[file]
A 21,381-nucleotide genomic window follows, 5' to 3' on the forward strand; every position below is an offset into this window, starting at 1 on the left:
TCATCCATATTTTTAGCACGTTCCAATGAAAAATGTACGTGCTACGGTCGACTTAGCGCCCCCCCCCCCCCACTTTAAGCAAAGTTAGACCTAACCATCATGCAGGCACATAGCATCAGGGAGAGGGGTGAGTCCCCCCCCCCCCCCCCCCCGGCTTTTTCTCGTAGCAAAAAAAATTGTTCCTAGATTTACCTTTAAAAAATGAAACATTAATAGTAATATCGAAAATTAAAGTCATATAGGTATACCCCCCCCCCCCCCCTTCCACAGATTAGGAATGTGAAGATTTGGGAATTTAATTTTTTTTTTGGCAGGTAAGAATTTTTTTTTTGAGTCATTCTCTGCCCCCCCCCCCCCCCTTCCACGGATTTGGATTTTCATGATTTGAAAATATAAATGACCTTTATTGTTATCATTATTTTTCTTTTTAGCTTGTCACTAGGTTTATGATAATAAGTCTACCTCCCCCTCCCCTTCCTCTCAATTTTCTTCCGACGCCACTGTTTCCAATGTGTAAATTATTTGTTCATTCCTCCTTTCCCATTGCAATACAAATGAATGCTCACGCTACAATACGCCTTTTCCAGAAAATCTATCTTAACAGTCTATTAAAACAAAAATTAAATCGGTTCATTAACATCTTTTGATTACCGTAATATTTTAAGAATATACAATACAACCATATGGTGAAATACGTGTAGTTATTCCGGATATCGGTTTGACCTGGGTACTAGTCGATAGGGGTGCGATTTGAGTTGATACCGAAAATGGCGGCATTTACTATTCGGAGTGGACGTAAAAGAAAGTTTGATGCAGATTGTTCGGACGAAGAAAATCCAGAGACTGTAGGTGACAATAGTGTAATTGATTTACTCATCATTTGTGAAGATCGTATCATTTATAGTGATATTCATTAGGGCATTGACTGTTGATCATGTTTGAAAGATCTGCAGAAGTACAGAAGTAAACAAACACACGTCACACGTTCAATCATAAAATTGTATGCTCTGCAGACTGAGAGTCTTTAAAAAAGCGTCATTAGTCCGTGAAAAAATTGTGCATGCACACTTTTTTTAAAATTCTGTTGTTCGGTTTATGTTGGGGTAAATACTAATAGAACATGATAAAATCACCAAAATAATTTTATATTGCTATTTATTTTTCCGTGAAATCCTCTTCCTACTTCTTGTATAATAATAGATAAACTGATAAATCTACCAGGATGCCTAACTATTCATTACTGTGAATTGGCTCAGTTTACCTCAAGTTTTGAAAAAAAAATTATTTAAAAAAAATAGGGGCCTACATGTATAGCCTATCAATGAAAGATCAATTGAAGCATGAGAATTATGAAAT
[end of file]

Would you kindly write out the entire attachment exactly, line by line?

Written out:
A 21,381-nucleotide genomic window follows, 5' to 3' on the forward strand; every position below is an offset into this window, starting at 1 on the left:
TCATCCATATTTTTAGCACGTTCCAATGAAAAATGTACGTGCTACGGTCGACTTAGCGCCCCCCCCCCCCCACTTTAAGCAAAGTTAGACCTAACCATCATGCAGGCACATAGCATCAGGGAGAGGGGTGAGTCCCCCCCCCCCCCCCCCCCGGCTTTTTCTCGTAGCAAAAAAAATTGTTCCTAGATTTACCTTTAAAAAATGAAACATTAATAGTAATATCGAAAATTAAAGTCATATAGGTATACCCCCCCCCCCCCCCTTCCACAGATTAGGAATGTGAAGATTTGGGAATTTAATTTTTTTTTTGGCAGGTAAGAATTTTTTTTTTGAGTCATTCTCTGCCCCCCCCCCCCCCCTTCCACGGATTTGGATTTTCATGATTTGAAAATATAAATGACCTTTATTGTTATCATTATTTTTCTTTTTAGCTTGTCACTAGGTTTATGATAATAAGTCTACCTCCCCCTCCCCTTCCTCTCAATTTTCTTCCGACGCCACTGTTTCCAATGTGTAAATTATTTGTTCATTCCTCCTTTCCCATTGCAATACAAATGAATGCTCACGCTACAATACGCCTTTTCCAGAAAATCTATCTTAACAGTCTATTAAAACAAAAATTAAATCGGTTCATTAACATCTTTTGATTACCGTAATATTTTAAGAATATACAATACAACCATATGGTGAAATACGTGTAGTTATTCCGGATATCGGTTTGACCTGGGTACTAGTCGATAGGGGTGCGATTTGAGTTGATACCGAAAATGGCGGCATTTACTATTCGGAGTGGACGTAAAAGAAAGTTTGATGCAGATTGTTCGGACGAAGAAAATCCAGAGACTGTAGGTGACAATAGTGTAATTGATTTACTCATCATTTGTGAAGATCGTATCATTTATAGTGATATTCATTAGGGCATTGACTGTTGATCATGTTTGAAAGATCTGCAGAAGTACAGAAGTAAACAAACACACGTCACACGTTCAATCATAAAATTGTATGCTCTGCAGACTGAGAGTCTTTAAAAAAGCGTCATTAGTCCGTGAAAAAATTGTGCATGCACACTTTTTTTAAAATTCTGTTGTTCGGTTTATGTTGGGGTAAATACTAATAGAACATGATAAAATCACCAAAATAATTTTATATTGCTATTTATTTTTCCGTGAAATCCTCTTCCTACTTCTTGTATAATAATAGATAAACTGATAAATCTACCAGGATGCCTAACTATTCATTACTGTGAATTGGCTCAGTTTACCTCAAGTTTTGAAAAAAAAATTATTTAAAAAAAATAGGGGCCTACATGTATAGCCTATCAATGAAAGATCAATTGAAGCATGAGAATTATGAAAT